Dr. SREEKANTH THOTA DEPARTMENT OF ANATOMY Lower limb LEG

  • View
    228

  • Download
    8

Embed Size (px)

Text of Dr. SREEKANTH THOTA DEPARTMENT OF ANATOMY Lower limb LEG

  • Slide 1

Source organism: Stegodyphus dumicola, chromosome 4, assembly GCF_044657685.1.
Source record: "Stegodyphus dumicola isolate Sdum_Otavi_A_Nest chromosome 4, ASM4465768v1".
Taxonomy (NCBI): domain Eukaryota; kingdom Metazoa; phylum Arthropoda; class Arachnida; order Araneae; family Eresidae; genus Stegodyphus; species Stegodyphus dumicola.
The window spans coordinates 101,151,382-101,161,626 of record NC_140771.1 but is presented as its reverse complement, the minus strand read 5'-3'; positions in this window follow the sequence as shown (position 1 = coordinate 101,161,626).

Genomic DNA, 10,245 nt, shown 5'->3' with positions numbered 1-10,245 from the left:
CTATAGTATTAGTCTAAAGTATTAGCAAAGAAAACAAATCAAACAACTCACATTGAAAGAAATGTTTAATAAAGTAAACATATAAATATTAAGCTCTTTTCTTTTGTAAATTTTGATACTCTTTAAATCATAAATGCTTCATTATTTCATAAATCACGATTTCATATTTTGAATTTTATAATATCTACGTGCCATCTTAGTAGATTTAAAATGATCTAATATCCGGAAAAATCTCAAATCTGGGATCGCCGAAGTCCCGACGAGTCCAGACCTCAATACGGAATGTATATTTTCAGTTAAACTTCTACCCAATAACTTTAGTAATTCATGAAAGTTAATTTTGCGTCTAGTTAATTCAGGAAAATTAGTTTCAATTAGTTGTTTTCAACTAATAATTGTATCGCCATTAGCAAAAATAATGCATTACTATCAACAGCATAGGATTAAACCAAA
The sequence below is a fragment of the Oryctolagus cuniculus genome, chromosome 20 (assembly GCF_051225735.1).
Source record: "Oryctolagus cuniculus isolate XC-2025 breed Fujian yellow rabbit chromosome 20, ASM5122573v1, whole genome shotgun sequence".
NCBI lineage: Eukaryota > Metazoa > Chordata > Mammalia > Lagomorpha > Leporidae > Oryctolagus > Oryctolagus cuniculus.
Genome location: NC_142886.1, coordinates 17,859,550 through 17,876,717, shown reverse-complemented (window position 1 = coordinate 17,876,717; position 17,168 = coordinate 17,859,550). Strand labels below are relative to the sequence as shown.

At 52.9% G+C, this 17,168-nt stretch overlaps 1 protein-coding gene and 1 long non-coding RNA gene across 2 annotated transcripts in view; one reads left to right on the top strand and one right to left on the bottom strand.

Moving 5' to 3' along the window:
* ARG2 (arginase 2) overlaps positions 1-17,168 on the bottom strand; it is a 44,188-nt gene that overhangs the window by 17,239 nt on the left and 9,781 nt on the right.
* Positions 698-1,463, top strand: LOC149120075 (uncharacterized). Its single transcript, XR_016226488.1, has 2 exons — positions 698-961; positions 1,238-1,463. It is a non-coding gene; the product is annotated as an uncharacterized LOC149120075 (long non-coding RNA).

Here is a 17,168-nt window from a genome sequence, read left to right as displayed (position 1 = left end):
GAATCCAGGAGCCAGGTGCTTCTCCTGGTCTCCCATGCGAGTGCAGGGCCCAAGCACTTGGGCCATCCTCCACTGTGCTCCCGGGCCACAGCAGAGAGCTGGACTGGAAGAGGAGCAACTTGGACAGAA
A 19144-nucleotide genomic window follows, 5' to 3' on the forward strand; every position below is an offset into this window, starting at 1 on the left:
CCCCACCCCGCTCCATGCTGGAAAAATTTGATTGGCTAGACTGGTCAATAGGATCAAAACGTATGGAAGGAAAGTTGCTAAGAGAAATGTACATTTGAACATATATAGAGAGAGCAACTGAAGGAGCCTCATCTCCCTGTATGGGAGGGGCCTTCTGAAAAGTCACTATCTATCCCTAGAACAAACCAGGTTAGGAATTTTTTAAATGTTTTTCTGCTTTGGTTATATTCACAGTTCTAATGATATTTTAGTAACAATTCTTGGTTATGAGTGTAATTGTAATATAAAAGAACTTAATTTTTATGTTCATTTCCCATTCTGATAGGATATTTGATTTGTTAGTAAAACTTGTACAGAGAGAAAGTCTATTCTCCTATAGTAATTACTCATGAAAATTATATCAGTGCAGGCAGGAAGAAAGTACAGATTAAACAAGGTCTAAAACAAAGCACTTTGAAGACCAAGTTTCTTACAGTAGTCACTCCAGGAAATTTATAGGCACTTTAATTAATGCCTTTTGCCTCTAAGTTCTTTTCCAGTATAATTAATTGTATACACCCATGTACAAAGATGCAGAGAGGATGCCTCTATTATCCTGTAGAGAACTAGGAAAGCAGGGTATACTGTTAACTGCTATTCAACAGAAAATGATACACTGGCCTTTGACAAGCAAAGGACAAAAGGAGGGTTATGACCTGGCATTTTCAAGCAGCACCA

Dr. SREEKANTH THOTA DEPARTMENT OF ANATOMY Lower limb LEG Slide 2 The leg is that part of the lower limb between the knee joint and ankle joint. The leg is divided into anterior, posterior, and lateral (fibular) compartments by: 1. An interosseous membrane, which links adjacent borders of the tibia and fibula along most of their length. 2. Two intermuscular septa, which pass between the fibula and deep fascia surrounding the limb. Slide 3 Slide 4 1. Muscles in the anterior compartment of leg dorsiflex the ankle, extend the toes, and invert the foot. 2. Muscles in the posterior compartment plantarflex the ankle, flex the toes, and invert the foot. 3. Muscles in the lateral compartment evert the foot. Slide 5 1. Extensor retinacula :Two extensor retinacula strap the tendons of the extensor muscles to the ankle region and prevent tendon bowing during extension of the foot and toes. 1. Superior extensor retinaculum 2. Inferior extensor retinaculum: Y-shaped Slide 6 Fibular (peroneal) retinacula bind the tendons of the fibularis longus and fibularis brevis muscles to the lateral side of the foot. 1. Superior fibular retinaculum 2. Inferior fibular retinaculum Slide 7 It attaches above to the medial malleolus and below and behind to the inferomedial margin of the calcaneus. Slide 8 Muscles: The tibialis anterior, extensor digitorum longus, Fibularis tertius, and extensor hallucis longus Blood supply: Anterior tibial artery Nerve supply: Deep peroneal nerve Action: Dorsiflex the foot at the ankle joint, extend the toes, and invert the foot. Slide 9 Origin: Lateral surface of shaft of tibia and interosseous membrane Insertion :Medial cuneiform and base of first metatarsal bone N. supply : Deep peroneal nerve Action :Dorsiflexion of foot at ankle joint; inversion of foot. Slide 10 Origin: Anterior surface of shaft of fibula Insertion :Extensor expansion of lateral four toes N. supply : Deep peroneal nerve Action :Extension of lateral four toes and dorsiflexion of foot Slide 11 Origin: Anterior surface of shaft of fibula Insertion :Base of distal phalanx of great toe N. supply : Deep peroneal nerve Action :Extension of great toe and dorsiflexion of foot Slide 12 Origin: Anterior surface of shaft of fibula Insertion :Base of fifth metatarsal bone N. supply : Deep peroneal nerve Action :Dorsiflexion and eversion of foot Slide 13 Anterior Tibial Artery: Terminal branch of the popliteal artery. It arises at the level of the lower border of the popliteus muscle and passes forward into the anterior compartment of the leg through an opening in the upper part of the interosseous membrane. Slide 14 Having passed behind the superior extensor retinaculum, it has the tendon of the extensor hallucis longus on its medial side and the deep peroneal nerve and the tendons of extensor digitorum longus on its lateral side. In front of the ankle joint, the artery becomes the dorsalis pedis artery. Slide 15 Deep Peroneal Nerve: Terminal branch of the common peroneal nerve. Branches 1. Muscular branches :Tibialis anterior, the extensor digitorum longus, the peroneus tertius, and the extensor hallucis longus. 2. Articular branch to the ankle joint Slide 16 Footdrop and loss of eversion May cause sensory loss over lateral leg and dorsum of foot Causes Direct trauma as nerve passes superficially around neck of fibula Slide 17 Foot drop, sometimes called drop foot, is a general term for difficulty lifting the front part of the foot. The loss of dorsiflexion of the ankle causes footdrop. Slide 18 Muscles: Fibularis longus and Fibularis brevis Blood supply: Branches from the Fibular artery Nerve supply: Superficial peroneal nerve Slide 19 Origin: Lateral surface of shaft of fibula Insertion :Base of first metatarsal and the medial cuneiform N. supply : Superficial fibular nerve Action :Eversion of foot Slide 20 Origin: Lower two-thirds of lateral surface of shaft of fibula Insertion :Base of fifth metatarsal bone N. supply : Superficial Fibular nerve Action :Eversion of foot Slide 21 Numerous branches from the fibular artery which lies in the posterior compartment of the leg, pierce the posterior fascial septum and supply the Fibularis muscles. Slide 22 Superficial Fibular Nerve: The superficial fibular nerve is one of the terminal branches of the common fibular nerve. It arises in the substance of the Fibularis longus muscle on the lateral side of the neck of the fibula. Branches Muscular branches : Fibularis longus and brevis Slide 23 Loss of eversion Fibularis longus and brevis Slide 24 Muscles in the posterior (flexor) compartment of leg are organized into two groups, superficial and deep. Blood supply: Posterior tibial artery. Nerve supply: Tibial nerve Slide 25 Superficial group of muscles 1.Gastrocnemius 2.Soleus 3.Plantaris Deep group of muscles 1.Popliteus 2.Tibialis posterior 3.Flexor digitorum longus 4.Flexor hallucis longus Muscles mainly plantarflex, invert the foot and flex the toes. Slide 26 Gastrocnemius Soleus Plantaris Gastrocnemius and plantaris cross knee joint and thus also flex knee. All three contribute to calcaneal tendon. Slide 27 Slide 28 Origin: Lateral head from lateral condyle of femur Medial head from above medial condyle Insertion:Via tendo calcaneus into posterior surface of calcaneum Innervation: Tibial nerve Function: Plantarflexes foot and flexes knee Slide 29 Origin: Lateral supracondylar ridge of femur Insertion: Posterior surface of calcaneum Innervation: Tibial nerve Function: Plantarflexes foot and flexes knee Slide 30 Origin: Shafts of tibia and fibula Insertion: Posterior surface of calcaneum Innervation: Tibial nerve Function: Plantarflexes the foot Slide 31 Popliteus Origin: Lateral surface of lateral condyle of femur Insertion: Posterior surface of shaft of tibia above soleal line Innervation: Tibial nerve Function: Flexes leg at knee joint Unlock the knee popliteus contracts rotating the femur laterally so that flexion of the knee can occur Slide 32 Origin: Posterior surface of shaft of tibia Insertion: Bases of distal phalanges of lateral four toes Innervation: Tibial nerve Function: Flexes distal phalanges of lateral four toes; plantar flexes foot at ankle joint Slide 33 Origin: Posterior surface of shaft of fibula Insertion: Base of distal phalanx of big toe Innervation: Tibial nerve Function: Flexes distal phalanx of big toe; plantar flexes foot at ankle joint Slide 34 Origin: Posterior surface of shafts of tibia and fibula and interosseous membrane Insertion: Tuberosity of navicular bone Innervation: Tibial nerve Function: Inversion and plantarflexion of foot Slide 35 Slide 36 Tibial nerve: Supplies all muscles in posterior compartment. Divides into medial and lateral plantar nerves inferior and posterior to medial malleolus. Slide 37 Slide 38 Posterior tibial artery: Largest branch of popliteal artery. Divides into medial and lateral plantar arteries. Fibular artery: Most important branch of posterior tibial artery. Supplies lateral compartment. Slide 39 Slide 40 The 'tarsal tunnel' is formed on the posteromedial side of the ankle by a depression formed by the medial malleolus of the tibia, the medial and posterior surfaces of the talus, the medial surface of the calcaneus and overlying flexor retinaculum. Slide 41 Slide 42 Structures That Pass Behind the Medial Malleolus Beneath the Flexor Retinaculum From Medial to Lateral 1.Tibialis posterior tendon 2.Flexor digitorum longus 3.Posterior tibial artery 4.Tibial nerve 5.Flexor hallucis longus ( TOM DICK AND HARRY) Slide 43 Tarsal tunnel syndrome Tarsal tunnel syndrome is caused by compression of the tibial nerve in the canal formed by the flexor retinaculum and the foot bones. Causes: 1. Tenosynovitis (swelling of the synovial membrane lining the tendons) 2. Fractures of the talus, tibia or calcaneum bones Symptoms Abnormal sensation such as tingling and numbness in the sole or toes Treatment non-operative and operative.. Slide 44 The posterior tibial pulse can usually be palpated between the posterior surface of the medial malleolus and the medial border of the calcaneal tendon.